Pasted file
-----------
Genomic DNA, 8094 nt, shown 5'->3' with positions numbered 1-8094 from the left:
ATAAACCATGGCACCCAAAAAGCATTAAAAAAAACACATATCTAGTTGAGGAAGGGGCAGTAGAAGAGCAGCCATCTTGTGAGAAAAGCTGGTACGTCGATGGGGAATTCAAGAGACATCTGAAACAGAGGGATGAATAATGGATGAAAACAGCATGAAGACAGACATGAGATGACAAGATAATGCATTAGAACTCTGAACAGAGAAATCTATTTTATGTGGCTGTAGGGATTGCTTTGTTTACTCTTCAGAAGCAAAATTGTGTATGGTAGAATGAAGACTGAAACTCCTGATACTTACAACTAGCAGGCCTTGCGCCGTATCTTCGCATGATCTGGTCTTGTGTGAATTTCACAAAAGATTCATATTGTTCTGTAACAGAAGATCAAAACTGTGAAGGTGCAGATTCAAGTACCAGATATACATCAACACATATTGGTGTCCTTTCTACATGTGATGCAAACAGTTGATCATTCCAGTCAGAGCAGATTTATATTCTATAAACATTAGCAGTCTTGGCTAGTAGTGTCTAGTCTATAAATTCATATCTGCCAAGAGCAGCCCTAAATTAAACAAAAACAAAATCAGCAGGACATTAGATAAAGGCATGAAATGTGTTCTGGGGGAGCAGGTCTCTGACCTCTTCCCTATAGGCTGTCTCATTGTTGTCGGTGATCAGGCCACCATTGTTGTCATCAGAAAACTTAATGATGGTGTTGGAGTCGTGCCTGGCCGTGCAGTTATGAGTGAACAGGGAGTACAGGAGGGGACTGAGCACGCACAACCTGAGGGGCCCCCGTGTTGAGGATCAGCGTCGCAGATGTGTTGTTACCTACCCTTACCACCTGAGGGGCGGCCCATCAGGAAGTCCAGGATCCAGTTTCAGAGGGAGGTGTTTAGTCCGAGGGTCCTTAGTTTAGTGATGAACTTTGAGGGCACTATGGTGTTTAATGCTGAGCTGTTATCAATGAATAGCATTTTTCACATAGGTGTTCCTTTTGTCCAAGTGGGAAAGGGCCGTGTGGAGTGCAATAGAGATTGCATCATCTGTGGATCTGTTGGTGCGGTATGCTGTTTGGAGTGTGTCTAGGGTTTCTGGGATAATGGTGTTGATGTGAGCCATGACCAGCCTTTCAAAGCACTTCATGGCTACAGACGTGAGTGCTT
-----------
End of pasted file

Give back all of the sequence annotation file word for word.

Genomic DNA, 8094 nt, shown 5'->3' with positions numbered 1-8094 from the left:
ATAAACCATGGCACCCAAAAAGCATTAAAAAAAACACATATCTAGTTGAGGAAGGGGCAGTAGAAGAGCAGCCATCTTGTGAGAAAAGCTGGTACGTCGATGGGGAATTCAAGAGACATCTGAAACAGAGGGATGAATAATGGATGAAAACAGCATGAAGACAGACATGAGATGACAAGATAATGCATTAGAACTCTGAACAGAGAAATCTATTTTATGTGGCTGTAGGGATTGCTTTGTTTACTCTTCAGAAGCAAAATTGTGTATGGTAGAATGAAGACTGAAACTCCTGATACTTACAACTAGCAGGCCTTGCGCCGTATCTTCGCATGATCTGGTCTTGTGTGAATTTCACAAAAGATTCATATTGTTCTGTAACAGAAGATCAAAACTGTGAAGGTGCAGATTCAAGTACCAGATATACATCAACACATATTGGTGTCCTTTCTACATGTGATGCAAACAGTTGATCATTCCAGTCAGAGCAGATTTATATTCTATAAACATTAGCAGTCTTGGCTAGTAGTGTCTAGTCTATAAATTCATATCTGCCAAGAGCAGCCCTAAATTAAACAAAAACAAAATCAGCAGGACATTAGATAAAGGCATGAAATGTGTTCTGGGGGAGCAGGTCTCTGACCTCTTCCCTATAGGCTGTCTCATTGTTGTCGGTGATCAGGCCACCATTGTTGTCATCAGAAAACTTAATGATGGTGTTGGAGTCGTGCCTGGCCGTGCAGTTATGAGTGAACAGGGAGTACAGGAGGGGACTGAGCACGCACAACCTGAGGGGCCCCCGTGTTGAGGATCAGCGTCGCAGATGTGTTGTTACCTACCCTTACCACCTGAGGGGCGGCCCATCAGGAAGTCCAGGATCCAGTTTCAGAGGGAGGTGTTTAGTCCGAGGGTCCTTAGTTTAGTGATGAACTTTGAGGGCACTATGGTGTTTAATGCTGAGCTGTTATCAATGAATAGCATTTTTCACATAGGTGTTCCTTTTGTCCAAGTGGGAAAGGGCCGTGTGGAGTGCAATAGAGATTGCATCATCTGTGGATCTGTTGGTGCGGTATGCTGTTTGGAGTGTGTCTAGGGTTTCTGGGATAATGGTGTTGATGTGAGCCATGACCAGCCTTTCAAAGCACTTCATGGCTACAGACGTGAGTGCTT